Jump Into the Sky by Shelley Pearsall has been reviewed by Focus on the Family’s marriage and parenting magazine.
It’s 1945. Thirteen-year-old Levi has lived in Chicago with his Aunt Odella for the three years his father has been in the Army. According to Daddy’s letters, he parachutes out of planes. No one seems convinced this is true, however, because black men don’t perform tasks like that in the military. Now that the war is nearly over, Odella decides Levi should be with his father at his Army base in North Carolina. She abruptly puts him on a train and sends him there. Levi is used to losing important people in his life. His jazz singer mother abandoned him at a few months old. Then his beloved grandmother died. His father left first as a traveling salesman and then again because of the war. Now Aunt Odella is telling him to move on.
Levi is anxious about the changes ahead. He hasn’t seen his father since Daddy went into the Army, and he’s pretty sure his father doesn’t know he’s coming. The further south the train takes him, the more he sees that racism is alive and well. One porter sends him to sit in a smoky luggage car behind the coal car with a crazy man who calls himself Jim Crow. When he arrives in Fayetteville, N.C., it gets worse. Levi isn’t used to the segregation or the white and colored signs everywhere. When he enters a drugstore to get a Coke, the owner holds him at gunpoint and makes him drink an ancient grape soda before threatening his life if he ever returns.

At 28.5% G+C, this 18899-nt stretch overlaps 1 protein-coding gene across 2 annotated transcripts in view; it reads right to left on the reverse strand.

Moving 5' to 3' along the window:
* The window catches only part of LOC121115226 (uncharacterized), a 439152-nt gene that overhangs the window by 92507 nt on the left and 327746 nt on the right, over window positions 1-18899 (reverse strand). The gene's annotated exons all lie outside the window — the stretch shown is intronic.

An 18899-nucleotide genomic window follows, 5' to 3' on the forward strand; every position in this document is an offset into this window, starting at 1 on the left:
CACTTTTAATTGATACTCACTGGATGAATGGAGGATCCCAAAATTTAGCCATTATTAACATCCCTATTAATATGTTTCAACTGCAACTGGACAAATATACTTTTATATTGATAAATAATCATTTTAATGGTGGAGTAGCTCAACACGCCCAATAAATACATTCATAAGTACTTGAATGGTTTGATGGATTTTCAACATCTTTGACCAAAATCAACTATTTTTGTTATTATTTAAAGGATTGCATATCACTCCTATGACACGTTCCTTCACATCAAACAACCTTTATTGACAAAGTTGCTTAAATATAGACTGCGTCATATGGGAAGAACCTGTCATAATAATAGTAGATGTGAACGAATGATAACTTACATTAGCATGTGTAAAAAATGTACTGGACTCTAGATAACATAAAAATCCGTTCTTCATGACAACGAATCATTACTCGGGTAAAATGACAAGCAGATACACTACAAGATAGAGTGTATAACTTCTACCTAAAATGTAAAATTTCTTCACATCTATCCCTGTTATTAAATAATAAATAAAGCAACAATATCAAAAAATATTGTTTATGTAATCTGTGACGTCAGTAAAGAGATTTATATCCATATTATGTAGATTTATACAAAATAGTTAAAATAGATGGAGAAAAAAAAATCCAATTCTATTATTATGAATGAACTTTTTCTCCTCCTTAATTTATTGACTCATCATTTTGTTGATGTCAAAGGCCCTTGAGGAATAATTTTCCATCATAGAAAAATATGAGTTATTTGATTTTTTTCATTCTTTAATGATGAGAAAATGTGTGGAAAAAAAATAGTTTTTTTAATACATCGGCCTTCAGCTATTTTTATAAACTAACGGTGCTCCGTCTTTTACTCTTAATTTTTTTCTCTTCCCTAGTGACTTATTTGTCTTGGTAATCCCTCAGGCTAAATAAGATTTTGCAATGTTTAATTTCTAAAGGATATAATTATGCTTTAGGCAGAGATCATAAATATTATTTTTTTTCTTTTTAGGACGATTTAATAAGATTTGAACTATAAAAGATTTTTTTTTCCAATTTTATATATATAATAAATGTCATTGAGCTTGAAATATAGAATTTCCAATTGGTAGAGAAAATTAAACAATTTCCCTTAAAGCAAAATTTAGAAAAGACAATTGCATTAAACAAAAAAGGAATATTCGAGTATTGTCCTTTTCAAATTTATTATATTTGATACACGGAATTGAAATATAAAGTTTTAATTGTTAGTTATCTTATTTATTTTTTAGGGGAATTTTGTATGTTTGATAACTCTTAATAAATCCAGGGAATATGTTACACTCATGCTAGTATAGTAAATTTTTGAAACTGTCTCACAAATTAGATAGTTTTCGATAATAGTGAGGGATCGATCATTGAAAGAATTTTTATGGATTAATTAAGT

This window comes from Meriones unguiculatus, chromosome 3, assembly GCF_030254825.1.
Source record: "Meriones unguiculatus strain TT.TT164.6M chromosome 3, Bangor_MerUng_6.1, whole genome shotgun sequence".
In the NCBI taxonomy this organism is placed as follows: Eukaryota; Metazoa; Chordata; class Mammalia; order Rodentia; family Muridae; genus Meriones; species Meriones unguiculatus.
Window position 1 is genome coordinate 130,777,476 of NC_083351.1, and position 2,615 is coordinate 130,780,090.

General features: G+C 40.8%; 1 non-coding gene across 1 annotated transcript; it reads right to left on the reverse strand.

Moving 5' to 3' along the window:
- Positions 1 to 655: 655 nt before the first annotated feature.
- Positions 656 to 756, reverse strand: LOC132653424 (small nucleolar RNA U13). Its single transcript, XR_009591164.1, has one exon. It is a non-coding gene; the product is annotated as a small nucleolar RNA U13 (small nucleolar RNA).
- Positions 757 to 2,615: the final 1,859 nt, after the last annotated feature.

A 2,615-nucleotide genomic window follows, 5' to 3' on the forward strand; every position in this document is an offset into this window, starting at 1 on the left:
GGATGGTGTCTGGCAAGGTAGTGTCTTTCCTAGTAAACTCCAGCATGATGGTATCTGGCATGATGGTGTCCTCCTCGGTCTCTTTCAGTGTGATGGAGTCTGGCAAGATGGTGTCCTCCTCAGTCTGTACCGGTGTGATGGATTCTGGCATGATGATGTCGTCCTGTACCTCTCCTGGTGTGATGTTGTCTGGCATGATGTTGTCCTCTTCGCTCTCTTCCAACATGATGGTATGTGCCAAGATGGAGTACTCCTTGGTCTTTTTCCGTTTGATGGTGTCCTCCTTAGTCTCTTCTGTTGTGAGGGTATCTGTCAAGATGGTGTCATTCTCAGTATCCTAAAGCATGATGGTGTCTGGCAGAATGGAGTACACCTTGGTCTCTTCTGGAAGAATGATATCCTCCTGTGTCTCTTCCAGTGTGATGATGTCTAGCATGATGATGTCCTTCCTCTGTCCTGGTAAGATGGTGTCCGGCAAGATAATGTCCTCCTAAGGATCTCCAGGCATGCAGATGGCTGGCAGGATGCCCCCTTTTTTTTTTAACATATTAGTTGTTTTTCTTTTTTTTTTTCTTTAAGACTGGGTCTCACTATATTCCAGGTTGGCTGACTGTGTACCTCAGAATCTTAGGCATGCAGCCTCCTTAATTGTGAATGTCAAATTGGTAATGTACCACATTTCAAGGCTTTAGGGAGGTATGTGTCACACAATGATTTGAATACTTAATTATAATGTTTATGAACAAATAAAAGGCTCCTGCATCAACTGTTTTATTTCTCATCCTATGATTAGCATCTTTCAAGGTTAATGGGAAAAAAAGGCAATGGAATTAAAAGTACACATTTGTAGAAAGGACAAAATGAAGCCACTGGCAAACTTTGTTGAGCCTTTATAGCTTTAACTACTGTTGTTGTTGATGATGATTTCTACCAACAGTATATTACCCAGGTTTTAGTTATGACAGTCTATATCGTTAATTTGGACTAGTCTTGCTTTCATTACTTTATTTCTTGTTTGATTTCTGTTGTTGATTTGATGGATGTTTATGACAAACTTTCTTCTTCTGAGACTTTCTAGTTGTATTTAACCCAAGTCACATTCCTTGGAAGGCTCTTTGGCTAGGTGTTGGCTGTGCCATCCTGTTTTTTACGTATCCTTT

Shaken, Levi catches a ride to the base where his father is stationed. He finds empty barracks and learns that his father’s company has shipped out. A man named Cal is the only one left behind due to an injury. He and his pregnant wife, Peaches, take in Levi. Cal confirms that Daddy and the other men in their company, the 555th, are the U.S. Army’s first black paratroopers. A short time later, Peaches has her baby. Levi also meets an old woman named MawMaw Sands who weaves baskets and shares wisdom in riddles. Cal’s injury heals, and he gets orders to rejoin his company in Pendleton, Ore. Levi prepares himself to be left behind once more. He’s surprised when Peaches and Cal invite him to join them.